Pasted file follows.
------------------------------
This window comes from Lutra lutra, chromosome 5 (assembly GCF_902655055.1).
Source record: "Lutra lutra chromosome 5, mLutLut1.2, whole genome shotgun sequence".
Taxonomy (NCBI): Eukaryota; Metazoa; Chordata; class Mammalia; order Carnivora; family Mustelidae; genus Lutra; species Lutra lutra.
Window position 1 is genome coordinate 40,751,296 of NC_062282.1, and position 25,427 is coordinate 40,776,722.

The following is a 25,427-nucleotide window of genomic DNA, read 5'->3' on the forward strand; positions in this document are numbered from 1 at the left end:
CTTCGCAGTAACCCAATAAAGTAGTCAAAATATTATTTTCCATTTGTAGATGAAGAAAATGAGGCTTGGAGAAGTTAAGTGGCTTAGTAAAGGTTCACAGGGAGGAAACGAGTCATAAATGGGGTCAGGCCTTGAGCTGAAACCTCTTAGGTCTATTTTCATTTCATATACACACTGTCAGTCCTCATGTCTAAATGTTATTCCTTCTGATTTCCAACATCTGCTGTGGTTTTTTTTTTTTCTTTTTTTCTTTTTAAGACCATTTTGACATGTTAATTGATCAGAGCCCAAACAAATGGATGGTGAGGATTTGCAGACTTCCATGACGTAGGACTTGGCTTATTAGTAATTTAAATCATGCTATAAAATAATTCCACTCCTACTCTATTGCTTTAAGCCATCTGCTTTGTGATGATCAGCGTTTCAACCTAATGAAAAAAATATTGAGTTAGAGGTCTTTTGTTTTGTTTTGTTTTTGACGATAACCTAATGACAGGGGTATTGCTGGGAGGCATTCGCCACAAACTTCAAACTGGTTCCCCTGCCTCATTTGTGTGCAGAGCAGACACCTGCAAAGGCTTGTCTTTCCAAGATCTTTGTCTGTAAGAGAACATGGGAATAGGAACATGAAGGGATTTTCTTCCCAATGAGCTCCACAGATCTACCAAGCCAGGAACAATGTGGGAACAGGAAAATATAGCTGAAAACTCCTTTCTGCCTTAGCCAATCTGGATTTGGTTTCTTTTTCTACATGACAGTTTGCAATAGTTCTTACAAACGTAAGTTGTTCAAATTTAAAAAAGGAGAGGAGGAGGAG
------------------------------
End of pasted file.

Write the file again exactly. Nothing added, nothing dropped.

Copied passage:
This window comes from Lutra lutra, chromosome 5 (assembly GCF_902655055.1).
Source record: "Lutra lutra chromosome 5, mLutLut1.2, whole genome shotgun sequence".
Taxonomy (NCBI): Eukaryota; Metazoa; Chordata; class Mammalia; order Carnivora; family Mustelidae; genus Lutra; species Lutra lutra.
Window position 1 is genome coordinate 40,751,296 of NC_062282.1, and position 25,427 is coordinate 40,776,722.

The following is a 25,427-nucleotide window of genomic DNA, read 5'->3' on the forward strand; positions in this document are numbered from 1 at the left end:
CTTCGCAGTAACCCAATAAAGTAGTCAAAATATTATTTTCCATTTGTAGATGAAGAAAATGAGGCTTGGAGAAGTTAAGTGGCTTAGTAAAGGTTCACAGGGAGGAAACGAGTCATAAATGGGGTCAGGCCTTGAGCTGAAACCTCTTAGGTCTATTTTCATTTCATATACACACTGTCAGTCCTCATGTCTAAATGTTATTCCTTCTGATTTCCAACATCTGCTGTGGTTTTTTTTTTTTCTTTTTTTCTTTTTAAGACCATTTTGACATGTTAATTGATCAGAGCCCAAACAAATGGATGGTGAGGATTTGCAGACTTCCATGACGTAGGACTTGGCTTATTAGTAATTTAAATCATGCTATAAAATAATTCCACTCCTACTCTATTGCTTTAAGCCATCTGCTTTGTGATGATCAGCGTTTCAACCTAATGAAAAAAATATTGAGTTAGAGGTCTTTTGTTTTGTTTTGTTTTTGACGATAACCTAATGACAGGGGTATTGCTGGGAGGCATTCGCCACAAACTTCAAACTGGTTCCCCTGCCTCATTTGTGTGCAGAGCAGACACCTGCAAAGGCTTGTCTTTCCAAGATCTTTGTCTGTAAGAGAACATGGGAATAGGAACATGAAGGGATTTTCTTCCCAATGAGCTCCACAGATCTACCAAGCCAGGAACAATGTGGGAACAGGAAAATATAGCTGAAAACTCCTTTCTGCCTTAGCCAATCTGGATTTGGTTTCTTTTTCTACATGACAGTTTGCAATAGTTCTTACAAACGTAAGTTGTTCAAATTTAAAAAAGGAGAGGAGGAGGAG